72. Miwa H, Sun J, Oldroyd GE, Downie JA (2006b) Analysis of Nod-factor-induced calcium signaling in root hairs of symbiotically defective mutants of Lotus japonicus. Mol Plant Microbe Interact 19:914–923PubMedGoogle Scholar
  73. Miya A, Albert P, Shinya T, Desaki Y, Ichimura K, Shirasu K, Narusaka Y, Kawakami N, Kaku H, Shibuya N (2007) CERK1, a LysM receptor kinase, is essential for chitin elicitor signaling in Arabidopsis. Proc Natl Acad Sci USA 104:19613–19618PubMedGoogle Scholar
  74. Moulin L, Munive A, Dreyfus B, Boivin-Masson C (2001) Nodulation of legumes by members of the β-subclass of proteobacteria. Nature 411:948–950PubMedGoogle Scholar
  75. Mulligan JT, Long SR (1989) A family of activator genes regulates expression of Rhizobium meliloti nodulation genes. Genetics 122:7–18PubMedGoogle Scholar
  76. Murray JD, Karas BJ, Sato S, Tabata S, Amyot L, Szczyglowski K (2007) A cytokinin perception mutant colonized by Rhizobium in the absence of nodule organogenesis. Science 315:101–104PubMedGoogle Scholar
  77. Nishimura R, Hayashi M, Wu GJ, Kouchi H, Imaizumi-Anraku H, Murakami Y, Kawasaki S, Akao S, Ohmori M, Nagasawa M, Harada K, Masayoshi K (2002) HAR1 mediates systemic regulation of symbiotic organ development. Nature 420:426–429PubMedGoogle Scholar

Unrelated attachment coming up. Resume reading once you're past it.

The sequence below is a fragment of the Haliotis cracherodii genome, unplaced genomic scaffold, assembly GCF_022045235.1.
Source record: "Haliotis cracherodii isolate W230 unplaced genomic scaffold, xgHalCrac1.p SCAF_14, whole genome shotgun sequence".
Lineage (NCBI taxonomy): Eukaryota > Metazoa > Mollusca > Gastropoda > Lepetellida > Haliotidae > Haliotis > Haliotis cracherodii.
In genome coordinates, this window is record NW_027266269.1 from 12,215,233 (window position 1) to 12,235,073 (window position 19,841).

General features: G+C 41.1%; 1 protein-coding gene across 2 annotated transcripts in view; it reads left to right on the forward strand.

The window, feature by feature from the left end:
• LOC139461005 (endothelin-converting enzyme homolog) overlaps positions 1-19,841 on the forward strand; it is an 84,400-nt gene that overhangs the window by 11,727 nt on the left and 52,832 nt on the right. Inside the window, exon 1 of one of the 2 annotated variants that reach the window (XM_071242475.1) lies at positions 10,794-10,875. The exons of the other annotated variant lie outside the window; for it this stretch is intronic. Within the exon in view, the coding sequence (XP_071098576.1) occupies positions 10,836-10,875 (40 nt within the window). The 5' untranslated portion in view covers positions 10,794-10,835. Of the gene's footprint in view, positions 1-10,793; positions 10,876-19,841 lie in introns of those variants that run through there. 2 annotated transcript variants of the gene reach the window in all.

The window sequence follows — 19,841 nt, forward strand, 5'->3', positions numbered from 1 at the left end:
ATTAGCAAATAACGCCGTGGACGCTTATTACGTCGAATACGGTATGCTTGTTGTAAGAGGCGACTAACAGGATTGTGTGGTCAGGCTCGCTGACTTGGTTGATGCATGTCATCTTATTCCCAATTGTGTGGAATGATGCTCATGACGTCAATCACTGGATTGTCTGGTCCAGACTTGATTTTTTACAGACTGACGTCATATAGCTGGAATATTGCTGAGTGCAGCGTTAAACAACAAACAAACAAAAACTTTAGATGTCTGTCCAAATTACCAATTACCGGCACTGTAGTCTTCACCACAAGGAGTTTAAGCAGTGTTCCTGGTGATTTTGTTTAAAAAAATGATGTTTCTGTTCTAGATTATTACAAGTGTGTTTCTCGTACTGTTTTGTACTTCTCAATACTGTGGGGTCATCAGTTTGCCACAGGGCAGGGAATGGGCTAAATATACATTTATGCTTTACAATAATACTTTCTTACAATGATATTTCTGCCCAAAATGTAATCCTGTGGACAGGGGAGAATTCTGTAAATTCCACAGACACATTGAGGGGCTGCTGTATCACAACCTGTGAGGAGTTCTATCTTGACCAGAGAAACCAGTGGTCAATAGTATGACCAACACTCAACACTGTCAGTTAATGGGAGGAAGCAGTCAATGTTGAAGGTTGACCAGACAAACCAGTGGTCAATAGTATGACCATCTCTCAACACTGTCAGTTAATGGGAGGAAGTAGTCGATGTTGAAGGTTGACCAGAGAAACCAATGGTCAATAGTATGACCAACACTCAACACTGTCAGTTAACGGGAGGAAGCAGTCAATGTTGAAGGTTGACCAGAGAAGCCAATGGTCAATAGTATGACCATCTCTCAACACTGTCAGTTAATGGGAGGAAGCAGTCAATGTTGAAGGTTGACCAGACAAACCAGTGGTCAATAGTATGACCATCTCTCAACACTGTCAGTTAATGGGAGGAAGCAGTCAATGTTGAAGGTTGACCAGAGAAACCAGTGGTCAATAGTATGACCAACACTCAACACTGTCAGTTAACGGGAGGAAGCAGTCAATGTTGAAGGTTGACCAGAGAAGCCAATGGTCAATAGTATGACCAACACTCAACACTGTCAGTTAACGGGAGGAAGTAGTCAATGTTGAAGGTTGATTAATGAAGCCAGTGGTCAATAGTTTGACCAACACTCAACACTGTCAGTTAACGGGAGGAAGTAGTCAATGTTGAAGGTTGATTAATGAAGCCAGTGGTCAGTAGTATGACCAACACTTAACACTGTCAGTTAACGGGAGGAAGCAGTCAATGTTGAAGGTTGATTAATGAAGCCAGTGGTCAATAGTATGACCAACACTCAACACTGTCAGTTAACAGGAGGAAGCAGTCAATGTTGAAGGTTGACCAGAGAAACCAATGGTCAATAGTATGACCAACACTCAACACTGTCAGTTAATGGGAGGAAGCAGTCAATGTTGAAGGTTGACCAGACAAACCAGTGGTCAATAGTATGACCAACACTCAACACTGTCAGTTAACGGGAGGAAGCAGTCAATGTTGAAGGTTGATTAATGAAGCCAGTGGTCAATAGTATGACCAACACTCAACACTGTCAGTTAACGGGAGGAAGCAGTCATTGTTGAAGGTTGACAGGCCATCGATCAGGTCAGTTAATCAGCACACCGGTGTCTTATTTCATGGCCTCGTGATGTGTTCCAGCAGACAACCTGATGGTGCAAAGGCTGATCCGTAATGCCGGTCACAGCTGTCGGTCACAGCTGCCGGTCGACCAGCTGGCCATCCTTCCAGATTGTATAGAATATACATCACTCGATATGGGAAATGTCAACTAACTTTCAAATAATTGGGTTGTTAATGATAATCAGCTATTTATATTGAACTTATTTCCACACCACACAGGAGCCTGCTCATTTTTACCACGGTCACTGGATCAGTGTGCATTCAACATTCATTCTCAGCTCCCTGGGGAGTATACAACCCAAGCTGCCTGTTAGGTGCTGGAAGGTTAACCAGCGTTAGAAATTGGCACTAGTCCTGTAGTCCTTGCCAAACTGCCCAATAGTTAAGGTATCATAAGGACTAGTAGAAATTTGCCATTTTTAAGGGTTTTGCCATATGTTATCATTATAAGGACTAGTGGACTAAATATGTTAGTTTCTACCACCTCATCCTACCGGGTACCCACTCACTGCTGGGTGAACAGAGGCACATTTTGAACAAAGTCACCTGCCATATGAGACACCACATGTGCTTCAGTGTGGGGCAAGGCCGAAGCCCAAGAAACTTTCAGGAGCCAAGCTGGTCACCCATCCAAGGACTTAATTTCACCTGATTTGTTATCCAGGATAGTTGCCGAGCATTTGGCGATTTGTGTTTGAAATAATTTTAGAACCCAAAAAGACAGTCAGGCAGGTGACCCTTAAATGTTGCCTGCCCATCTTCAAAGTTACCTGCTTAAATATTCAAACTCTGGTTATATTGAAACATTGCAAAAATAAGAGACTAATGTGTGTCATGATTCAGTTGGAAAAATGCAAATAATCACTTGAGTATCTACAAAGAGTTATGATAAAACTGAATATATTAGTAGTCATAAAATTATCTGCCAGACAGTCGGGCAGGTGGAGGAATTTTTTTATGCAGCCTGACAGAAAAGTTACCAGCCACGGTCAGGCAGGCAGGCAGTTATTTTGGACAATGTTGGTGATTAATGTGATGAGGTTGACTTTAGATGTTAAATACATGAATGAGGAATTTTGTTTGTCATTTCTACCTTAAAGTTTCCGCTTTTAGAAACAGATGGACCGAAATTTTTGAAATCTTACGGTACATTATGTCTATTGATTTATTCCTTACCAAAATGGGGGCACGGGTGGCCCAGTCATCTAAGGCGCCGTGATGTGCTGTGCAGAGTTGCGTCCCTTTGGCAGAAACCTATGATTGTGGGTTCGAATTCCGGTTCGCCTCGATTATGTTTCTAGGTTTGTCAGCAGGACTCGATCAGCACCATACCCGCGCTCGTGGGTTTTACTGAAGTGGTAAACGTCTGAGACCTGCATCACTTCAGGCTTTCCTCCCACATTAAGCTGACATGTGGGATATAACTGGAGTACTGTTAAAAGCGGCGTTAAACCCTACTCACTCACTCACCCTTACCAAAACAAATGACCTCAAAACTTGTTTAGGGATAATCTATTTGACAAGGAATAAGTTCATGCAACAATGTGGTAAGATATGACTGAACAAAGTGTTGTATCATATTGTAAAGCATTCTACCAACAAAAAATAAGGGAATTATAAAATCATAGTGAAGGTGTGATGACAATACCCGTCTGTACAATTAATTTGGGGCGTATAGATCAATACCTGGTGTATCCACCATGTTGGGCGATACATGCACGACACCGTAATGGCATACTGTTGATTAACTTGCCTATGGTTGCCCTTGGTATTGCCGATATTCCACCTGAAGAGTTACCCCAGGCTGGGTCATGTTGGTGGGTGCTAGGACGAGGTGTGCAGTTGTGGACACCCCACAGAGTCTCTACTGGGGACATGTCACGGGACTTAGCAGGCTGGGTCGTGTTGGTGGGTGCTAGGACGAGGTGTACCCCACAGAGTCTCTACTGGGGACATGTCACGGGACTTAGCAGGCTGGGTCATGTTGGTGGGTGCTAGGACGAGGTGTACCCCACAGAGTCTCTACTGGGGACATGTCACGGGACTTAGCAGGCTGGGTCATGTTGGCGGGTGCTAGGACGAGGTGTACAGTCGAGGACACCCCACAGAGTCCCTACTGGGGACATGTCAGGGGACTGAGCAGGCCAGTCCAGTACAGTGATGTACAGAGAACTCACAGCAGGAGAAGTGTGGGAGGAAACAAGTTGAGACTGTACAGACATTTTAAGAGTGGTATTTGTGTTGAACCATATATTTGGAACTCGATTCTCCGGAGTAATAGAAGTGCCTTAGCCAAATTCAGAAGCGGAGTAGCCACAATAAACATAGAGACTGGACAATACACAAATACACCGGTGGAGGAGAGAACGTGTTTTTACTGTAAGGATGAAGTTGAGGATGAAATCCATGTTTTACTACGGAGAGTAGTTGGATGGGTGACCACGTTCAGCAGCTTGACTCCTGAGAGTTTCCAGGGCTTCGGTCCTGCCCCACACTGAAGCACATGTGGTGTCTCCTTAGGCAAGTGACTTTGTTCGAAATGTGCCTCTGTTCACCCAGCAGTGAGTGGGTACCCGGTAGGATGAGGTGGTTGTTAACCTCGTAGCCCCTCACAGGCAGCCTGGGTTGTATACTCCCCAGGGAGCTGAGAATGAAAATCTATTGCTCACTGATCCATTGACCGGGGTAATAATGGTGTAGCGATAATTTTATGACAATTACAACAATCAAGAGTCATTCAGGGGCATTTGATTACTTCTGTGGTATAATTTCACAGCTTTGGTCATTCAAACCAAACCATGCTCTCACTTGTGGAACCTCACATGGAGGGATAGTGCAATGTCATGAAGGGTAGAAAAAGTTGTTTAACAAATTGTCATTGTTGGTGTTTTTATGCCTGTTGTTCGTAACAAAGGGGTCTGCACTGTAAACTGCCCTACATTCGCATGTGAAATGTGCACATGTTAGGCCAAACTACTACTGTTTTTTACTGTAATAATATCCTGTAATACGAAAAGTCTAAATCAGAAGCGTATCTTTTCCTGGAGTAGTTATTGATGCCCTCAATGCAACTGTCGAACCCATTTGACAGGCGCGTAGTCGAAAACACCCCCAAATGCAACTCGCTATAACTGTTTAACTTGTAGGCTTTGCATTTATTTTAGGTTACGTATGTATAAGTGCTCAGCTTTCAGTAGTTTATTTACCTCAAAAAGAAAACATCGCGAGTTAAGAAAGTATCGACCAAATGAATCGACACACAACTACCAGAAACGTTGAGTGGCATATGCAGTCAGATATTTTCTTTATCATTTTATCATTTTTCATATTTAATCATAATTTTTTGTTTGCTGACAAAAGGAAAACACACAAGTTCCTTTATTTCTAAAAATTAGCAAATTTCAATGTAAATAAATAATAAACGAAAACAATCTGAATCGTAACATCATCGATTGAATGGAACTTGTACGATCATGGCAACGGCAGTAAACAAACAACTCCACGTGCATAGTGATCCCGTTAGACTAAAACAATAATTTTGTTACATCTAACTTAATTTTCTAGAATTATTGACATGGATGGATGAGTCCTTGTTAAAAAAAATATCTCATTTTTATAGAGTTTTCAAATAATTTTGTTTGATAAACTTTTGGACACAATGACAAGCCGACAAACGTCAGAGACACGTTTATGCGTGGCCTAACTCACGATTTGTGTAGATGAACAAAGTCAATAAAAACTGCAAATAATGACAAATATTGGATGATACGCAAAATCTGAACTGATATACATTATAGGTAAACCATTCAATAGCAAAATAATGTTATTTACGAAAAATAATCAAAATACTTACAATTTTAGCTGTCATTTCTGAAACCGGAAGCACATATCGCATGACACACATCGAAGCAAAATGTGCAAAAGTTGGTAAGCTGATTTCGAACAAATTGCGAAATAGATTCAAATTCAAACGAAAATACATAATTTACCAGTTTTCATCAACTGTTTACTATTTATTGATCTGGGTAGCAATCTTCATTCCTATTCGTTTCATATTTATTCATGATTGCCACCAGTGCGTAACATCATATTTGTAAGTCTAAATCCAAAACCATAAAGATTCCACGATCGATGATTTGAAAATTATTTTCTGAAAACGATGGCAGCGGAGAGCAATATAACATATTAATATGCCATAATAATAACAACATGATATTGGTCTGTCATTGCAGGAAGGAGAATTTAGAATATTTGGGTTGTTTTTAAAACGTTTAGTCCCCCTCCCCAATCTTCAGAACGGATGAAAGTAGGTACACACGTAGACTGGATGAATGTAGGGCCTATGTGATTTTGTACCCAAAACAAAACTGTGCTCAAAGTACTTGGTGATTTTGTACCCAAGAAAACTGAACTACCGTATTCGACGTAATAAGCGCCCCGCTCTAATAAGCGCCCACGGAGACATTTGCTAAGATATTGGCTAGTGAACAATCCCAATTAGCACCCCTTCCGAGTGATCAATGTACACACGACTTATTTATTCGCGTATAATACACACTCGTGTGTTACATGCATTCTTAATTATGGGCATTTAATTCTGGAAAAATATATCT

78. Ogawa J, Long SR (1995) The Rhizobium meliloti groELc locus is required for regulation of early nod genes by the transcription activator NodD. Genes Dev 9:714–729PubMedGoogle Scholar
  79. Oka-Kira E, Kawaguchi M (2006) Long-distance signlaing to control root nodule number. Curr Opin Plant Biol 9:496–502PubMedGoogle Scholar
  80. Oldroyd GE, Geurts R (2001) Medicago truncatula, going where no plant has gone before. Trends Plant Sci 6:552–554PubMedGoogle Scholar
  81. Oldroyd GE, Long SR (2003) Identification and characterization of nodulation-signaling pathway 2, a gene of Medicago truncatula involved in Nod factor signaling. Plant Physiol 131:1027–1032PubMedGoogle Scholar
  82. Oldroyd ED, Downie JA (2004) Calcium, kinases and nodulation signaling in legumes. Nat Rev 5:566–576Google Scholar
  83. Oldroyd GE, Mitra RM, Wais RJ, Long SR (2001) Evidence for structurally specific negative feedback in the Nod factor signal transduction pathway. Plant J 28:191–199PubMedGoogle Scholar
  84. Peiter E, Sun J, Heckmann AB, Venkateshwaran M, Riely BK, Otegui MS, Edwards A, Freshour G, Hahn MG, Cook DR, Sanders D, Oldroyd GE, Downie JA, Ané JM (2007) The Medicago truncatula DMI1 protein modulates cytosolic calcium signaling. Plant Physiol 145:192–203PubMedGoogle Scholar